(See example above -- the logo on the left was made using the PDFWriter; the one on the right was made using the Distiller.)

Okay, you're adamant and want to use the PDFWriter with a Quark doc containing an EPS graphic. You will be sorry when the image/s shows up badly bitmaped. That's simply because the PDFWriter can't read an EPS file, and substitutes the EPS preview image in your doc, if there is any.

Another time you might want to use the PDFWriter is when your system has a limited amount of RAM, but boy you're playing with danger if you're trying to create a doc which should by all rights be distilled and you're taking another road because you need a few bucks worth of RAM. Buy the RAM and make your PDF it correctly.

You should always use Distiller, and not the PDFWriter, when creating a PDF from any of the graphics programs like PageMaker, QuarkXPress, FrameMaker, Illustrator, FreeHand or CorelDraw. The reason for this is because Distiller has many Job Options settings which you can use to precisely control the resulting PDF, including compression, color management, or use device-independent color.

Also, you may also need to preserve PostScript features, such as document structuring convention (DSC) comments in your PDF file.

In Photoshop, one can Save a PDF directly from the application.

Other times when you will want to use Distiller are:

Any time you send files to a pre-press shop or service provider for high-end publishing. This advice sort of goes hand-in-hand with the admonition to use Distiller to make your PDFs when using graphics programs, but it's worth stating twice.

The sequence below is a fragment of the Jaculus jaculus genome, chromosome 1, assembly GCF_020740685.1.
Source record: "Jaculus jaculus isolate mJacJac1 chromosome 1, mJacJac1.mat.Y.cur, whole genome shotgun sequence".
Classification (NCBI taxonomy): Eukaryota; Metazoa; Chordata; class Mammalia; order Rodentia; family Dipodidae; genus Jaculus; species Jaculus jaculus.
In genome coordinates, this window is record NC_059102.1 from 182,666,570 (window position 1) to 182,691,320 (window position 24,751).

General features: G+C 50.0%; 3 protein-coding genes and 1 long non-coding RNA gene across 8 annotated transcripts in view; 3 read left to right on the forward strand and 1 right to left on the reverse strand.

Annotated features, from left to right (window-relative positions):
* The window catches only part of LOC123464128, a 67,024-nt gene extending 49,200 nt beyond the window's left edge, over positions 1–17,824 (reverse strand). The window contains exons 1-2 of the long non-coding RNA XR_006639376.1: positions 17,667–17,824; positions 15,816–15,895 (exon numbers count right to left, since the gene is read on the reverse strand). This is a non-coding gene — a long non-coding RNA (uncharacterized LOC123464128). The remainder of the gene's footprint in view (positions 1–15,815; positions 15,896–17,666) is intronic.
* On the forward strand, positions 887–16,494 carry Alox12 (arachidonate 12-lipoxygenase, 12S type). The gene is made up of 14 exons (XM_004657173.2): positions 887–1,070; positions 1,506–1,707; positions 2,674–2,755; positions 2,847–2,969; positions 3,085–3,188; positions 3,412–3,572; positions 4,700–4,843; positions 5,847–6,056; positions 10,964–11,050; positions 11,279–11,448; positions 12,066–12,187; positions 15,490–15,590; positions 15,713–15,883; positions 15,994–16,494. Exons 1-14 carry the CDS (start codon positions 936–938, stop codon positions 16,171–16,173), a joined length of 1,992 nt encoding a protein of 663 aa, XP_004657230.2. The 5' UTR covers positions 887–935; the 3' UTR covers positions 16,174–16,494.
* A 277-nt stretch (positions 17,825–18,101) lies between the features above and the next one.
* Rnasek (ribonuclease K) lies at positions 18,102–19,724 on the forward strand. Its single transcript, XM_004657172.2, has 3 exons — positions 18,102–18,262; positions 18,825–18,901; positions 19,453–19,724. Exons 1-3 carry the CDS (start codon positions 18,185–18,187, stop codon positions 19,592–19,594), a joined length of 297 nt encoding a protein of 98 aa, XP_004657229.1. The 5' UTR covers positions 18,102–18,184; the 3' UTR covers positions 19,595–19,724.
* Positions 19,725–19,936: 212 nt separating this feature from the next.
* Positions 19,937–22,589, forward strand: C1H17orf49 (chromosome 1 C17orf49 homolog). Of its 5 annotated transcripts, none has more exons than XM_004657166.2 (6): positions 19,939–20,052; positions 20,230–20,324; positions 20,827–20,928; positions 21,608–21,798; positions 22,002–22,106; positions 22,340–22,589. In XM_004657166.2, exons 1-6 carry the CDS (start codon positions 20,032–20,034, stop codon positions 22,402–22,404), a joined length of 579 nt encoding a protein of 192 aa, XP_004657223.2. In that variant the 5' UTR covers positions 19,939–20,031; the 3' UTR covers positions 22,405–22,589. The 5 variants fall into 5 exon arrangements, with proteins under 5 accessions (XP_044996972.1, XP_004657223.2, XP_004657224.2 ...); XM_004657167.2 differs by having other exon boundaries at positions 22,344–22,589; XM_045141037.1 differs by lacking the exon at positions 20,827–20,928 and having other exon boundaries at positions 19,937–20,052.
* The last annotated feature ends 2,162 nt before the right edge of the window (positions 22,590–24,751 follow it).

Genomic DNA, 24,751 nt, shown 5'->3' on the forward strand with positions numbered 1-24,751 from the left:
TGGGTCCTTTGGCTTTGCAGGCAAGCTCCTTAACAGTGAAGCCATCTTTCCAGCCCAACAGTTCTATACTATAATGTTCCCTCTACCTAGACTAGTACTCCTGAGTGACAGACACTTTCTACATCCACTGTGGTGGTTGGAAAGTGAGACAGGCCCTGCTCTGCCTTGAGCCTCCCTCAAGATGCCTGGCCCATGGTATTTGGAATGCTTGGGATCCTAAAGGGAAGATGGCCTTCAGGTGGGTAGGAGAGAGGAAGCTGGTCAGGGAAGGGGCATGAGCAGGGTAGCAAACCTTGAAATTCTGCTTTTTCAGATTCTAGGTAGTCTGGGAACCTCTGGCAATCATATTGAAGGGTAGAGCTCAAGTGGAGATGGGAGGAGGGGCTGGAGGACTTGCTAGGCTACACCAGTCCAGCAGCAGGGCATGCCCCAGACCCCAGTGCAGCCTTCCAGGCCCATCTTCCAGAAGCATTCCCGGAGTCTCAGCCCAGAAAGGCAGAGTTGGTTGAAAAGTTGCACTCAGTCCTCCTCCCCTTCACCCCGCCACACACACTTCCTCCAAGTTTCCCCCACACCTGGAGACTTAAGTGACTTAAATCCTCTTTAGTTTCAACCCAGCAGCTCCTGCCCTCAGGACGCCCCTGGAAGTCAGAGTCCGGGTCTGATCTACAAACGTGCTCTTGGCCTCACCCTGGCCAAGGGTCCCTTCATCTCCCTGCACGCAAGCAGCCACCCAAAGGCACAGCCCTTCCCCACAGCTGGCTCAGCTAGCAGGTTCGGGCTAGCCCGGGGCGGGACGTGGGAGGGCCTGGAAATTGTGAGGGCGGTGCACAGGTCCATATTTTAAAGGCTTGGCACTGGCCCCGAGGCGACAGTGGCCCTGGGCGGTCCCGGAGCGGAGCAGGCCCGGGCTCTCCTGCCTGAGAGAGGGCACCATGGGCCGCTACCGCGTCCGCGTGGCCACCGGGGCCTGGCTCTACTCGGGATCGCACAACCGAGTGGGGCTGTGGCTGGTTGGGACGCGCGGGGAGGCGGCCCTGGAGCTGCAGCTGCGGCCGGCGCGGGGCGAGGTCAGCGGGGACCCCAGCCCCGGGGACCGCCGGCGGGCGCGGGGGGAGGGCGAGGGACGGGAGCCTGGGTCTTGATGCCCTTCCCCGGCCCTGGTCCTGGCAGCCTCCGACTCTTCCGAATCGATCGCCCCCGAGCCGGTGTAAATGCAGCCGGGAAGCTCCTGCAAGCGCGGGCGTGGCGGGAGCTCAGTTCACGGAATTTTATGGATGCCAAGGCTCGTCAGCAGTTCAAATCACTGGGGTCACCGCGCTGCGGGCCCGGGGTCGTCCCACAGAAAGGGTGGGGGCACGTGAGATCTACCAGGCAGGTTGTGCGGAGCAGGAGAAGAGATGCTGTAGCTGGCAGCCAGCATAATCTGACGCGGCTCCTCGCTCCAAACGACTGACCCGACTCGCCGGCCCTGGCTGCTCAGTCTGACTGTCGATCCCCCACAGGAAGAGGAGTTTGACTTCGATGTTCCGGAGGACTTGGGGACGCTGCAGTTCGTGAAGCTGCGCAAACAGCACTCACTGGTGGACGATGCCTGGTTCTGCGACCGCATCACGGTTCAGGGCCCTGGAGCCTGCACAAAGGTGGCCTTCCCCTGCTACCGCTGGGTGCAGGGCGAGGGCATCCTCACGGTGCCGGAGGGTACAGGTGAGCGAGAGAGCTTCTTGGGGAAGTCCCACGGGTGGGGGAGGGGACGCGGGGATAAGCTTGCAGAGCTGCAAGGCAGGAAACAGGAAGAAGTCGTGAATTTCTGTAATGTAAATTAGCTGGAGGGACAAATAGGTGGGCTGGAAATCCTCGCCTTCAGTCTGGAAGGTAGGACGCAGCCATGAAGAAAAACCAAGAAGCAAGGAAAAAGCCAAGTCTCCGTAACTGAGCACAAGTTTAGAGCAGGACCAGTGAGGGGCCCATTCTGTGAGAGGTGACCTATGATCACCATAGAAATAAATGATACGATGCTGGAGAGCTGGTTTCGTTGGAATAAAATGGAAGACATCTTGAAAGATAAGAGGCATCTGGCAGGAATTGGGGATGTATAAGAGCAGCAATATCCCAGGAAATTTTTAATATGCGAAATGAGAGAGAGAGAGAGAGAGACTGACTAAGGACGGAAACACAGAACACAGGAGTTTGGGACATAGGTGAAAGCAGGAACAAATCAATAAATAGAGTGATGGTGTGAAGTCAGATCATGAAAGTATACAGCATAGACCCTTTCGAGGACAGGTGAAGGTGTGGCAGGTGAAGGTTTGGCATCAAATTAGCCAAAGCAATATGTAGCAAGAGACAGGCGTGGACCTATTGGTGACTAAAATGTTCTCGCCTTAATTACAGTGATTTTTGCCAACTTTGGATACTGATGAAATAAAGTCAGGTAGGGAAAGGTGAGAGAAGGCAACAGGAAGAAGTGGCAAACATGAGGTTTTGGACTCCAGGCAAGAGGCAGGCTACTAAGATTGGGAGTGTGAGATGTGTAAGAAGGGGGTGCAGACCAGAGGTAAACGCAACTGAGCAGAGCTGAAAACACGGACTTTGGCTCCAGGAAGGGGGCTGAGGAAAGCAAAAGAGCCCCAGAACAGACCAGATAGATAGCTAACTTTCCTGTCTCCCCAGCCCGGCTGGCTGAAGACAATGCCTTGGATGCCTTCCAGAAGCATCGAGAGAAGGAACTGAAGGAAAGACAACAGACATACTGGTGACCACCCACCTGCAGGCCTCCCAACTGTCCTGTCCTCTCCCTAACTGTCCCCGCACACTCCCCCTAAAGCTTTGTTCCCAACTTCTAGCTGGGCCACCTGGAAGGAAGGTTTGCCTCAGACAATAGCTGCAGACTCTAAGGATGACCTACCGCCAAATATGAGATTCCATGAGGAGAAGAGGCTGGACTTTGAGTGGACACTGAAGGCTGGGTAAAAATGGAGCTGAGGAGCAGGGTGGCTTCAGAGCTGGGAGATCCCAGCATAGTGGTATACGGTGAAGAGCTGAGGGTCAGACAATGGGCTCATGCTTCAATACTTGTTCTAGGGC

You want to convert PostScript files to PDF in a batch process.

You're using the Create PDF File command in Word 97 and want to include bookmarks and links.

You want to embed Asian fonts in PDF files.


Setting PDFWriter properties:

The PDFWriter properties control the page setup, the compression settings, and the font embedding of all PDF files created with the PDFWriter.

How to access the PDF Writer settings:

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In the Windows 95 or 98 desktop, choose Settings > Control Panel > Printers from the Start menu, right-click Acrobat PDFWriter, choose Properties, click the Details tab, and click Setup. In the Windows NT desktop, choose Settings > Printers from the Start menu, right-click Acrobat PDFWriter, and choose Document Defaults. This will change the settings for all PDF files created with the PDF Writer.

On your Mac, hold down the Control key, and choose File > Page Setup. You can also take the long way by opening the Chooser, selecting the PDFWriter, and choose File > Page Setup.

Large View

I don't want to get into a dialog in this article about choosing the appropriate Settings. That's another issue to be addressed at a later date. However, one important item to address is embedding and subsetting of fonts. In the PDFWriter, the default for the subsetting of fonts is 35% and cannot be changed. If you need to subset your fonts at 100%, do not use the PDFWriter. I have written an entire article on embedding and subsetting fonts. It can be viewed at: www.planetpdf.com/mainpage.asp?WebPageID=362

Finally, there are a couple of other things unique to the PDFWriter

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You can tell what kind of fonts you have in your system. In the font window, all fonts are labeled with T1 for Type 1 PostScript fonts and are in blue; TT for TrueType fonts and they are in red. Caution: Do not use Type 3 fonts in PDF files...they will look fuzzy, and they can't be embedded.

In regards to font licensing, many people have asked how one can tell which fonts are licensed. When it comes to font licenses, the PDFWriter is one smart cookie. It automatically places a font that cannot be embedded (due to license) in the Never Embed list and colorizes the name of the font in red.

Note: WordPerfect fonts are in my *never embed* list, not by my choice.

Well, that's it, the long and the short of the PDFWriter. For some of you it may be a boon, but for the vast majority it can be a boondoggle, and a mistake to use.